Today is one of the tougher days in the storied history of the New York Rangers franchise as the difficult decision was made to buyout the remaining three years of Dan Girardi’s contract.
With the Rangers cap situation and lack of trade value for Girardi and Marc Staal, if Jeff Gorton wanted to upgrade his porous defense this had to be done. But I’m not celebrating. I’m going to be honest, this is a tough one.
The Rangers ascension out of the depth of awfulness that was the early 2000s and into one of the great playoff runs this franchise has ever seen basically coincided with Girardi’s career on Broadway.
The Rangers have treated their fans to some amazing moments during the last 11 years and Girardi was a participant in all of them. Every. Single. One.
The undrafted free agent skated in 788 of 820 regular season games the Rangers played from the time he made his NHL debut on Jan. 27, 2007 through the end of the 2016-17 regular season. He is also the franchise’s all-time leader in playoff games played (among skaters) with 122.
Whether it was putting his body on the line…
Scoring a big goal…
Or providing a veteran presence in the locker room…
Dan Girardi laid it all on the line for the New York Rangers. And that’s all you can really ask from a player who wears the crest of the team you root for.
While it wasn’t easy watching Girardi’s game deteriorate in front of our eyes these last few years, let’s not forget that his body began to betray him for the very reason we loved him: Because he left it all out on the ice every night.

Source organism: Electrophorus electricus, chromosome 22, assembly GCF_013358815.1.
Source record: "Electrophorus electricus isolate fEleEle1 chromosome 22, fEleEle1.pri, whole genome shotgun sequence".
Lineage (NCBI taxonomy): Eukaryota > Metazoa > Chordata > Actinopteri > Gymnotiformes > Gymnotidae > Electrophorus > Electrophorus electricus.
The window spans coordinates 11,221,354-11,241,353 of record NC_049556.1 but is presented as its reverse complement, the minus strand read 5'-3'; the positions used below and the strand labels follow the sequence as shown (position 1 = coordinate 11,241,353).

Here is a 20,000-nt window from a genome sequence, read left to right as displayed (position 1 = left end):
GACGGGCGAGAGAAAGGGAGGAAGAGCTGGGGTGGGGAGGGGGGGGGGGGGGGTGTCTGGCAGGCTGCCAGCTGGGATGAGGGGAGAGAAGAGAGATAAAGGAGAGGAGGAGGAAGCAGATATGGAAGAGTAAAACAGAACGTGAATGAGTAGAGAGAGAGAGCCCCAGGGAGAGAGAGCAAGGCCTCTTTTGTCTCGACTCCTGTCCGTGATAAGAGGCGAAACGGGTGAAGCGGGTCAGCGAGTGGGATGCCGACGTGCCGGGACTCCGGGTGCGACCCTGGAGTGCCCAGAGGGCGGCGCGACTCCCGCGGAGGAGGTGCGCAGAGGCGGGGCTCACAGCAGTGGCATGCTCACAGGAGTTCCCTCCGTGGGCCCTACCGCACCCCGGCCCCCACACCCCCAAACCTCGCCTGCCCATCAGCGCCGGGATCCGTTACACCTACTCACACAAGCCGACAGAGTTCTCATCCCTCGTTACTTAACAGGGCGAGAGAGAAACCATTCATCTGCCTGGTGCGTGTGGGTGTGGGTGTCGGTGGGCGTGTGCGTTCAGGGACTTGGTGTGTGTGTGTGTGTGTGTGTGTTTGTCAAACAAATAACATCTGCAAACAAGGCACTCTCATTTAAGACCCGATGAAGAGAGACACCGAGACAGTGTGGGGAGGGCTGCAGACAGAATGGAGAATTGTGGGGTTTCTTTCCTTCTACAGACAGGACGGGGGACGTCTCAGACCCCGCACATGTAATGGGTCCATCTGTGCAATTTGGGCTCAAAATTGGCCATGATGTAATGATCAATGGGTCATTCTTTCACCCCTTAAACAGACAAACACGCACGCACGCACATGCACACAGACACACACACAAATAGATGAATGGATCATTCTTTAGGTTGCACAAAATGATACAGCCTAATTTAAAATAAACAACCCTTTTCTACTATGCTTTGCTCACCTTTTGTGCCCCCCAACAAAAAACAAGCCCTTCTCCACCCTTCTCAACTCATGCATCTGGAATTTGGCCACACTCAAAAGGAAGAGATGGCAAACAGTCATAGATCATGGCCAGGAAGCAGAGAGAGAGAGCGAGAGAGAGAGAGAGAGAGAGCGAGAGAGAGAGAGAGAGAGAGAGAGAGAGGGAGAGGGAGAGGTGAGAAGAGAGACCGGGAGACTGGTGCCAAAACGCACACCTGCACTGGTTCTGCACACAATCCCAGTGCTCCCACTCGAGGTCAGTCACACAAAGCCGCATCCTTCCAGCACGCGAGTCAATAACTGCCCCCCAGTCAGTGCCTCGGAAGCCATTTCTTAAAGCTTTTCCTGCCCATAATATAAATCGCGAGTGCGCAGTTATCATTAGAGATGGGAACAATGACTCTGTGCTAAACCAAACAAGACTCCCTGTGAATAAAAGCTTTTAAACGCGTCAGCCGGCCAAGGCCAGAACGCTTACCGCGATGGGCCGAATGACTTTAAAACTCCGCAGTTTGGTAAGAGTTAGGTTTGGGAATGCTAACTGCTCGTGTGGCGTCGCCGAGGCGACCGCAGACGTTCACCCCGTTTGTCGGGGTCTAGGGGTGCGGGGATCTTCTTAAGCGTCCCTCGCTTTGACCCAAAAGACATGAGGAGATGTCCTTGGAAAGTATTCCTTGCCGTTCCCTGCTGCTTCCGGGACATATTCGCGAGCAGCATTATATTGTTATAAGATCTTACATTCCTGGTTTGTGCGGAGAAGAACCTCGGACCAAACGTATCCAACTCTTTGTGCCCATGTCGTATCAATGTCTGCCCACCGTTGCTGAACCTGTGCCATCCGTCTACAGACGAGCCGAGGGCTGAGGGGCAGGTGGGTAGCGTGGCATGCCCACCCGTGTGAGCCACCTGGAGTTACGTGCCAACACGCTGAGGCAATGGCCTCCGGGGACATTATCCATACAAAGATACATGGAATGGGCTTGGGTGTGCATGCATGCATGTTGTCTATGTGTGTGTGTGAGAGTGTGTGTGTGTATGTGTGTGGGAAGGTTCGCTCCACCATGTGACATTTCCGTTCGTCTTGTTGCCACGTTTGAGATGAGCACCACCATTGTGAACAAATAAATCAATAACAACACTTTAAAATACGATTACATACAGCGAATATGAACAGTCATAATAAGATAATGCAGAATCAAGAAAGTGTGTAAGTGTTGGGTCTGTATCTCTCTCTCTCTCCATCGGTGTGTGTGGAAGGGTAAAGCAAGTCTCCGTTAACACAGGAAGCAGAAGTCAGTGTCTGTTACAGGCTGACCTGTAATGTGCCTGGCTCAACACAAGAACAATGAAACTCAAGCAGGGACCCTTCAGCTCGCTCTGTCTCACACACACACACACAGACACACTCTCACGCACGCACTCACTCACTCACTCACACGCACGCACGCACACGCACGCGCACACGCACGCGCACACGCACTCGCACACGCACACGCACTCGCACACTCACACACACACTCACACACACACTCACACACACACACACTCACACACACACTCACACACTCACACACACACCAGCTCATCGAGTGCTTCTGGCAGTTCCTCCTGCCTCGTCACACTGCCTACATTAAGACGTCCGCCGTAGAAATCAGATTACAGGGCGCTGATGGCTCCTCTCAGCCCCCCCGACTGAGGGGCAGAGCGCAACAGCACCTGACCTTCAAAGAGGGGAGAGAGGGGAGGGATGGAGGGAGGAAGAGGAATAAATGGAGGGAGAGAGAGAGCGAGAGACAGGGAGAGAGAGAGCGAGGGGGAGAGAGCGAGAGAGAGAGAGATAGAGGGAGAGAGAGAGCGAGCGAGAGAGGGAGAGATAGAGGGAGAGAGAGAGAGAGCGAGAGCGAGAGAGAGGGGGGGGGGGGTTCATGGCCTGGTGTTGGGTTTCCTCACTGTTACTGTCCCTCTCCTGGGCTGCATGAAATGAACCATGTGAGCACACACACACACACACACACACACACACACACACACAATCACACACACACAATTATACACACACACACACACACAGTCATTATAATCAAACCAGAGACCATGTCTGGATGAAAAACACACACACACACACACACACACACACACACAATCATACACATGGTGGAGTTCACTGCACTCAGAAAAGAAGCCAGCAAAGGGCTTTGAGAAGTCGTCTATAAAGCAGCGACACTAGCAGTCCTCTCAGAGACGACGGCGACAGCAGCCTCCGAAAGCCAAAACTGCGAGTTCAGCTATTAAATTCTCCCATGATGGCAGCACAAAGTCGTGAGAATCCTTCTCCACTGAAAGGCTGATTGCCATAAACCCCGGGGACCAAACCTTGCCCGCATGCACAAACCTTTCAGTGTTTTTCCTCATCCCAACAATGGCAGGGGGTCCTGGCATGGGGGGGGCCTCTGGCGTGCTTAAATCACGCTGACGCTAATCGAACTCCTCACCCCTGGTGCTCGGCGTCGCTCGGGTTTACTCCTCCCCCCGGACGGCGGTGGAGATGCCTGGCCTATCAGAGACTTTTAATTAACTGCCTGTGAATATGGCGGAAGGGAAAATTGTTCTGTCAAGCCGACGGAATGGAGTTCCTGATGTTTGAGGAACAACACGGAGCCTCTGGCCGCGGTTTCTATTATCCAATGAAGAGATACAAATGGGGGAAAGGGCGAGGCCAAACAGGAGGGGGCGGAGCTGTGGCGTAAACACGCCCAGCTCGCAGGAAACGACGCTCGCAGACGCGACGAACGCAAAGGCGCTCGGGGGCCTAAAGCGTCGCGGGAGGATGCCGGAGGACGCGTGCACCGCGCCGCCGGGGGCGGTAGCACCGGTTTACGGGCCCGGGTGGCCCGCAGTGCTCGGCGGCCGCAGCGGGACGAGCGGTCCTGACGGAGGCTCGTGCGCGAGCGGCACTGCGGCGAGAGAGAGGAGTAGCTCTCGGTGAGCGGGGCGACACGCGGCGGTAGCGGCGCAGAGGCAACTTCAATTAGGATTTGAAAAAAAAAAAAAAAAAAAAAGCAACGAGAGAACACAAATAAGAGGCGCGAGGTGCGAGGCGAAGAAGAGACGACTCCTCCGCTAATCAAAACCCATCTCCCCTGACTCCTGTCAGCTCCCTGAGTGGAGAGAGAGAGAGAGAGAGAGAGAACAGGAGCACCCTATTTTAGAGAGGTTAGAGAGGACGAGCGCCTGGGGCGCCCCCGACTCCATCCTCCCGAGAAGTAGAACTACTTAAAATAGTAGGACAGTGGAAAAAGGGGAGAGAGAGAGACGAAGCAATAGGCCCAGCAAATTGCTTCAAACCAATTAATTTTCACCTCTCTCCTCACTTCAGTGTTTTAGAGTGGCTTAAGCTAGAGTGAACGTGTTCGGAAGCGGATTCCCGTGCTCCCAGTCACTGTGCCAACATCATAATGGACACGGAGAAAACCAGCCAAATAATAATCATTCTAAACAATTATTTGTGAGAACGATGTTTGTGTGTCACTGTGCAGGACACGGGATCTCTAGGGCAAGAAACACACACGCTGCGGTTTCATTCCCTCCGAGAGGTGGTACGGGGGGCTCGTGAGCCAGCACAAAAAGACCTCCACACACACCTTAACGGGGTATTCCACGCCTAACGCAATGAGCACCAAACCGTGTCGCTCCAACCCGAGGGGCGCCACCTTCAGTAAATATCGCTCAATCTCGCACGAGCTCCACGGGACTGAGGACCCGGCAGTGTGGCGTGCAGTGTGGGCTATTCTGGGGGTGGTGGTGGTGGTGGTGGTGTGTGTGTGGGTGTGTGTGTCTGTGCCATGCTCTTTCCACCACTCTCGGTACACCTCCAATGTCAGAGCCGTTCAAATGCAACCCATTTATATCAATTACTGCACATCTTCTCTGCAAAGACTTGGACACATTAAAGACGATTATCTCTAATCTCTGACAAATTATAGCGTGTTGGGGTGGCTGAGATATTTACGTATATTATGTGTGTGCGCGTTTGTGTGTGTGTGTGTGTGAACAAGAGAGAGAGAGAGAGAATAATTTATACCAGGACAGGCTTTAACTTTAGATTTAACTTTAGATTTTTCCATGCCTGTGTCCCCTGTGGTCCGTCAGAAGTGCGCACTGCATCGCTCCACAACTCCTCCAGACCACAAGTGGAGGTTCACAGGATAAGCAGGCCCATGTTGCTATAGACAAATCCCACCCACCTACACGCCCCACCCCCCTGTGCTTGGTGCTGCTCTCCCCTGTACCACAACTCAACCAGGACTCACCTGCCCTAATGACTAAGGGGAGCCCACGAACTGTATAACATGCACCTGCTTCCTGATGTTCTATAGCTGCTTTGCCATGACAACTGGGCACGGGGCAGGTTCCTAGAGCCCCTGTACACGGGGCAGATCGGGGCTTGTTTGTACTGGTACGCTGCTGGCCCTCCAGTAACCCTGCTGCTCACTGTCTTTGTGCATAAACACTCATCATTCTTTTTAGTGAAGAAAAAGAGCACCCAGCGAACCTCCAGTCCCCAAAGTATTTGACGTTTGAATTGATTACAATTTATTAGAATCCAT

Sure, after 2,038 career blocked shots you’d think he was a cyborg, but that kind of punishment takes it’s toll and it showed. Girardi deserved accolades and praise for playing through the pain, instead he was the recipient of hate and vitriol from Rangers fans in recent years. It wasn’t his fault Glen Sather offered him that ridiculous contract nor that Alain Vigneault refused to provide this warrior the requisite rest he required.
Despite the constant criticism from a certain segment of Rangers fans, the large majority of the Blueshirts Faithful stood by him through thick and thin. To me, the fact that Girardi somehow escaped fan ire after the Carcillo/Gaborik incident is a tribute to how much respect he earned with his hard nose play. This also helped:
I don’t know about you, but I’ll sure as hell be rooting for him to catch on with another team.
Good luck, Dan. And thank you.
As far as Girardi’s buyout goes, it will be spread out over the next six seasons: $2,611,111 for 2017-18, $3,611,111 for the following two seasons and $1,111,111 for each of the three seasons after through 2022-23.
There are plenty of variables that likely went into Gorton’s decision to buyout Girardi over Staal. Paramount in my opinion was the length of the buyout. Whereas Girardi’s will be paid out over the next six seasons, for Staal it would have been the next eight. That’s a long time to carry dead cap space. I also wonder if the Rangers came to the conclusion that Staal does in fact have trade value. Having said that, Girardi did prove himself to be far superior on the ice during last postseason when Staal was an absolute liability.
With the Rangers armed with cap space and an open expansion draft protection slot, you have to wonder if Brendan Smith will be re-signed sooner rather than later.
Speaking of cap space:
With the Girardi buyout and Kevin Klein likely retiring, I didn’t think moving Derek Stepan would be necessary. Man, looks like Gorton isn’t messing around.
If Gorton is going to move Stepan, I’d love to see him replicate the Brassard/Zibanejad trade or turn his de facto #1 center into a stud defenseman such as Trouba or Faulk.
In other minor news:
The Rangers become expansion draft compliant by re-signing Puempel giving them two forwards under contact to expose…
And made some organizational hires…
It’s great to have Jed back in the fold. Always loved the Hollweg-Moore-Ortmeyer line! #HMOLine